Joyland: A queer Pakistani dramedy about human fragility

Joyland: A queer Pakistani dramedy about human fragility
5 min read
08 July, 2022

Joyland will be surely remembered as a major breakthrough for the Pakistani film industry.

World-premiered in the Un Certain Regard section of this year’s Cannes Film Festival (17-28 May 2022), Saim Sadiq’s directorial debut has been warmly welcomed by a long-standing ovation in a packed Salle Debussy, and later received the gathering’s prestigious Jury Prize and Queer Palm.

Before embarking on the making of this Urdu-language picture, Sadiq worked on Darling, for which he received the prize for Best Short Film in the Orizzonti sidebar of Venice’s Biennale in 2019.

"Farooq masterfully paints the portrait of a woman torn by her role of wife and her ambitions. She is consumed by her desire for independence and the rules imposed by her family’s expectations and Pakistan’s male-dominated society"

The story of Joyland, penned by the helmer himself along with Maggie Briggs, is set in today’s Lahore and revolves around a middle-class family led by Rana Amanullah (veteran thespian Salmaan Peerzada).

The wheelchair-bound, seventy-something patriarch rules over his two sons – Haider (Ali Junejo) and his older brother Kaleem (Sohail Sameer) – and their respective wives – Mumtaz (Rasti Farooq) and Nucchi (Sarwat Gilani).

The plot focuses in particular on Haider, a mild-mannered but good-for-nothing man who hasn’t held a job in years, and Mumtaz, who works as a beautician and takes on the role of the breadwinner.

One day, however, Haider does find a job, even though it’s not exactly the type of employment his father would expect. The man is hired as a background dancer for a young transgender performer, called Biba (Alina Khan), at a local nightclub. The pay is fair, though, and this is enough to convince him to keep the job and its secret.

What can go wrong? Haider gradually develops a love interest in Biba, questioning his place in the world, his sexuality and, quite predictably, his relationship with Mumtaz.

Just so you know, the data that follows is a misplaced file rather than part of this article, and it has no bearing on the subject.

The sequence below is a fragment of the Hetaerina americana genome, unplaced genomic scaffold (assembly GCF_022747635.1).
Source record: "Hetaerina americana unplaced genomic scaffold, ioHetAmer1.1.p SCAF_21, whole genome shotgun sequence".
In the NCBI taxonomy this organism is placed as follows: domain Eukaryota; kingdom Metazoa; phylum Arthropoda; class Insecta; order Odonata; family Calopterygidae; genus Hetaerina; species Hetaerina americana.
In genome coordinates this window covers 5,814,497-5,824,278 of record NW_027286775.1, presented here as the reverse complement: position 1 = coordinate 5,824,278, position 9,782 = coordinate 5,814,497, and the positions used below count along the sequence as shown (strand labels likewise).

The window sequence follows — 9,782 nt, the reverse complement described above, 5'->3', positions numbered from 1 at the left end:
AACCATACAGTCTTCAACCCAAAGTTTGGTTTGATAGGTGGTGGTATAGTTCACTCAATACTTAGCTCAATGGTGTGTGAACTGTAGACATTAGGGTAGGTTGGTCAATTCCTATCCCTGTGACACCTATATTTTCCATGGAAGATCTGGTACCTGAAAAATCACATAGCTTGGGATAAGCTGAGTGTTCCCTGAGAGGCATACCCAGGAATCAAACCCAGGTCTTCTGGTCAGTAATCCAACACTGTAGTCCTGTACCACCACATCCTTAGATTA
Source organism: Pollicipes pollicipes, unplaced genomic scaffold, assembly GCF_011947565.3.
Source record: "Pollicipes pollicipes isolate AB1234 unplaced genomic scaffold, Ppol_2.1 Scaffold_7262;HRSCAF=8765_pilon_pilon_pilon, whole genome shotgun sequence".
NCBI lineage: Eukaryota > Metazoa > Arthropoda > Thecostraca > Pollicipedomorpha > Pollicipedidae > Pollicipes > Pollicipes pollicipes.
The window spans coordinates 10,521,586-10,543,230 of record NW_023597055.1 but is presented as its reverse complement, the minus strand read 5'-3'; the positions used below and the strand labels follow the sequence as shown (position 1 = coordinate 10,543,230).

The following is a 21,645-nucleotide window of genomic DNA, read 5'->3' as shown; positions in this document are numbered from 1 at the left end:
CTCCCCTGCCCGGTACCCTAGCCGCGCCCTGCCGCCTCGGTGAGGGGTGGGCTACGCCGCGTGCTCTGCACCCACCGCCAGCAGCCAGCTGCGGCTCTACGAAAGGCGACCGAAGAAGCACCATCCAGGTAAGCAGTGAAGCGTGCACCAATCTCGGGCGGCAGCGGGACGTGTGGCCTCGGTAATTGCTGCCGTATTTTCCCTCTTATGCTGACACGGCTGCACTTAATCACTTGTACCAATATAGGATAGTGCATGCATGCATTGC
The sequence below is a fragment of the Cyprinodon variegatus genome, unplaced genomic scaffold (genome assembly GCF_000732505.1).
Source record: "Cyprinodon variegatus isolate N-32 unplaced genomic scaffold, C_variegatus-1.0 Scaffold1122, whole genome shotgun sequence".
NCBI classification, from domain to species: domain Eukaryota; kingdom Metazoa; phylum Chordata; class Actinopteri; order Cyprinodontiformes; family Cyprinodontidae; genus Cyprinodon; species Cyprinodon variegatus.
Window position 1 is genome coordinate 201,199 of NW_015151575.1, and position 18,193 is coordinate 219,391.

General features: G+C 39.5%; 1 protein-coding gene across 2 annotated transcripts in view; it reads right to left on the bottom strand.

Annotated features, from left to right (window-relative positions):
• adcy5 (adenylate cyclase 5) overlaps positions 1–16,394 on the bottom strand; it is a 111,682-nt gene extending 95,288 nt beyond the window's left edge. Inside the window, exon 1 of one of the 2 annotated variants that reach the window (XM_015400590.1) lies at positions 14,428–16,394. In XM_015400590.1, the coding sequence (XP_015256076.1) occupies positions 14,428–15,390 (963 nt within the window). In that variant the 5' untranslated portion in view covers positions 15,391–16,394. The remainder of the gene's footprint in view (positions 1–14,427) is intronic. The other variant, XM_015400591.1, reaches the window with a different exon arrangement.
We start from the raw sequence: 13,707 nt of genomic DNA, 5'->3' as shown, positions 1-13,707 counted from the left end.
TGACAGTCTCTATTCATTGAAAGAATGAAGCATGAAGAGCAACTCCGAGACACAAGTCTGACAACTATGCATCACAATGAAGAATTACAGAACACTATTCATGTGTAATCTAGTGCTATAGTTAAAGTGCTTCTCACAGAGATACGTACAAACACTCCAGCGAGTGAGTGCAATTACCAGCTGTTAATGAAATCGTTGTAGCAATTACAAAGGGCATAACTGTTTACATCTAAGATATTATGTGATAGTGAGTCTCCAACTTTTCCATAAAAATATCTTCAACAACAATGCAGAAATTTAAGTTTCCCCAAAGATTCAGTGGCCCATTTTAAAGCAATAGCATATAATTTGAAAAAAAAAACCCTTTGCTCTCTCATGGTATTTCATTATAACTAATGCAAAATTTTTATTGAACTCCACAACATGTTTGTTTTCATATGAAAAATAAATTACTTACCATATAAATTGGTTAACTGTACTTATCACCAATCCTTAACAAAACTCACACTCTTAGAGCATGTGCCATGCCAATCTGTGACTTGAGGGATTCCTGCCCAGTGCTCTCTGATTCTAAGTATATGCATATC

Overall, the first part of the feature is characterised by a rather light-hearted atmosphere. It doesn’t lack good puns, brilliant dialogue as well as several funny comedy moments – some of these are linked to Haider’s poor performances as a dancer and his attempts to hide the real nature of his job, including a scene where we see him clumsily hiding a giant silhouette of Biba on his house’s terrace.

Nonetheless, Sadiq makes a brave choice and decides not to make just a traditional feel-good comedy or a crowd-pleaser. Slowly – but inevitably – the director lets his characters explore a much gloomier territory, where there is little to laugh about and much to empathise with.

The three leads – Farooq, Khan and Junejo – imbue their parts with the right dose of human fragility, which is perhaps the real core theme of this picture.

Farooq masterfully paints the portrait of a woman torn by her role of wife and her ambitions. She is consumed by her desire for independence and the rules imposed by her family’s expectations and Pakistan’s male-dominated society.

Still from Joyland [photo credit: Saim Sadiq]
Still from Joyland [photo credit: Saim Sadiq]

Meanwhile, Haider struggles to find his place in the world, victim of his family’s judgement and aware of the fact that he has not achieved much throughout his life. He is perhaps hiding and repressing his true sexual orientation, as we may understand from how the relationship with Biba develops over time.

Khan plays convincingly the role of a performer who is often mistreated by her audience and hopes to undergo sex reassignment surgery. She wishes to start living her existence fully as a woman, and as soon as possible.

At a first glance, she shows the boldness, the irony and the great determination of a diva. As we progress, we realise that she is not indifferent to the pain caused by those who have been discriminating against her. She develops a genuine bond with Haider, and she seems ready to open her heart.

Here, the shift between comedy and drama is also visible through the excellent work crafted by DoP Joe Saade (Mounia Akl’s Costa Brava, Lebanon and Jimmy Keyrouz’s Broken Keys).

Saade delivers a colourful, luminous portrait of contemporary Lahore in the first two-thirds, backed by a vibrant mise-en-scene. In particular, this joyful visual taste emerges through the sequences set in the family home’s courtyard and in the nightclub. As we find out the destiny of our protags, however, the camera work becomes more slow-paced, settings look emptier and colours are paler.

The closing scene is highly evocative. It may be interpreted as a metaphor for freedom, egoism or loss. Viewers will be free to draw their conclusions, as always.

That being said, Sadiq’s first feature is a beautifully crafted queer dramedy, which deserves wide praise, especially considering the troubled socio-cultural context in which it was shot. It prompts important questions about chasing dreams and discovering our true selves, particularly while living in a family and a society that has shaped and influenced our identity for decades.

Davide Abbatescianni is an Italian Film Critic and Journalist based in Rome

Follow him on Twitter: @dabbatescianni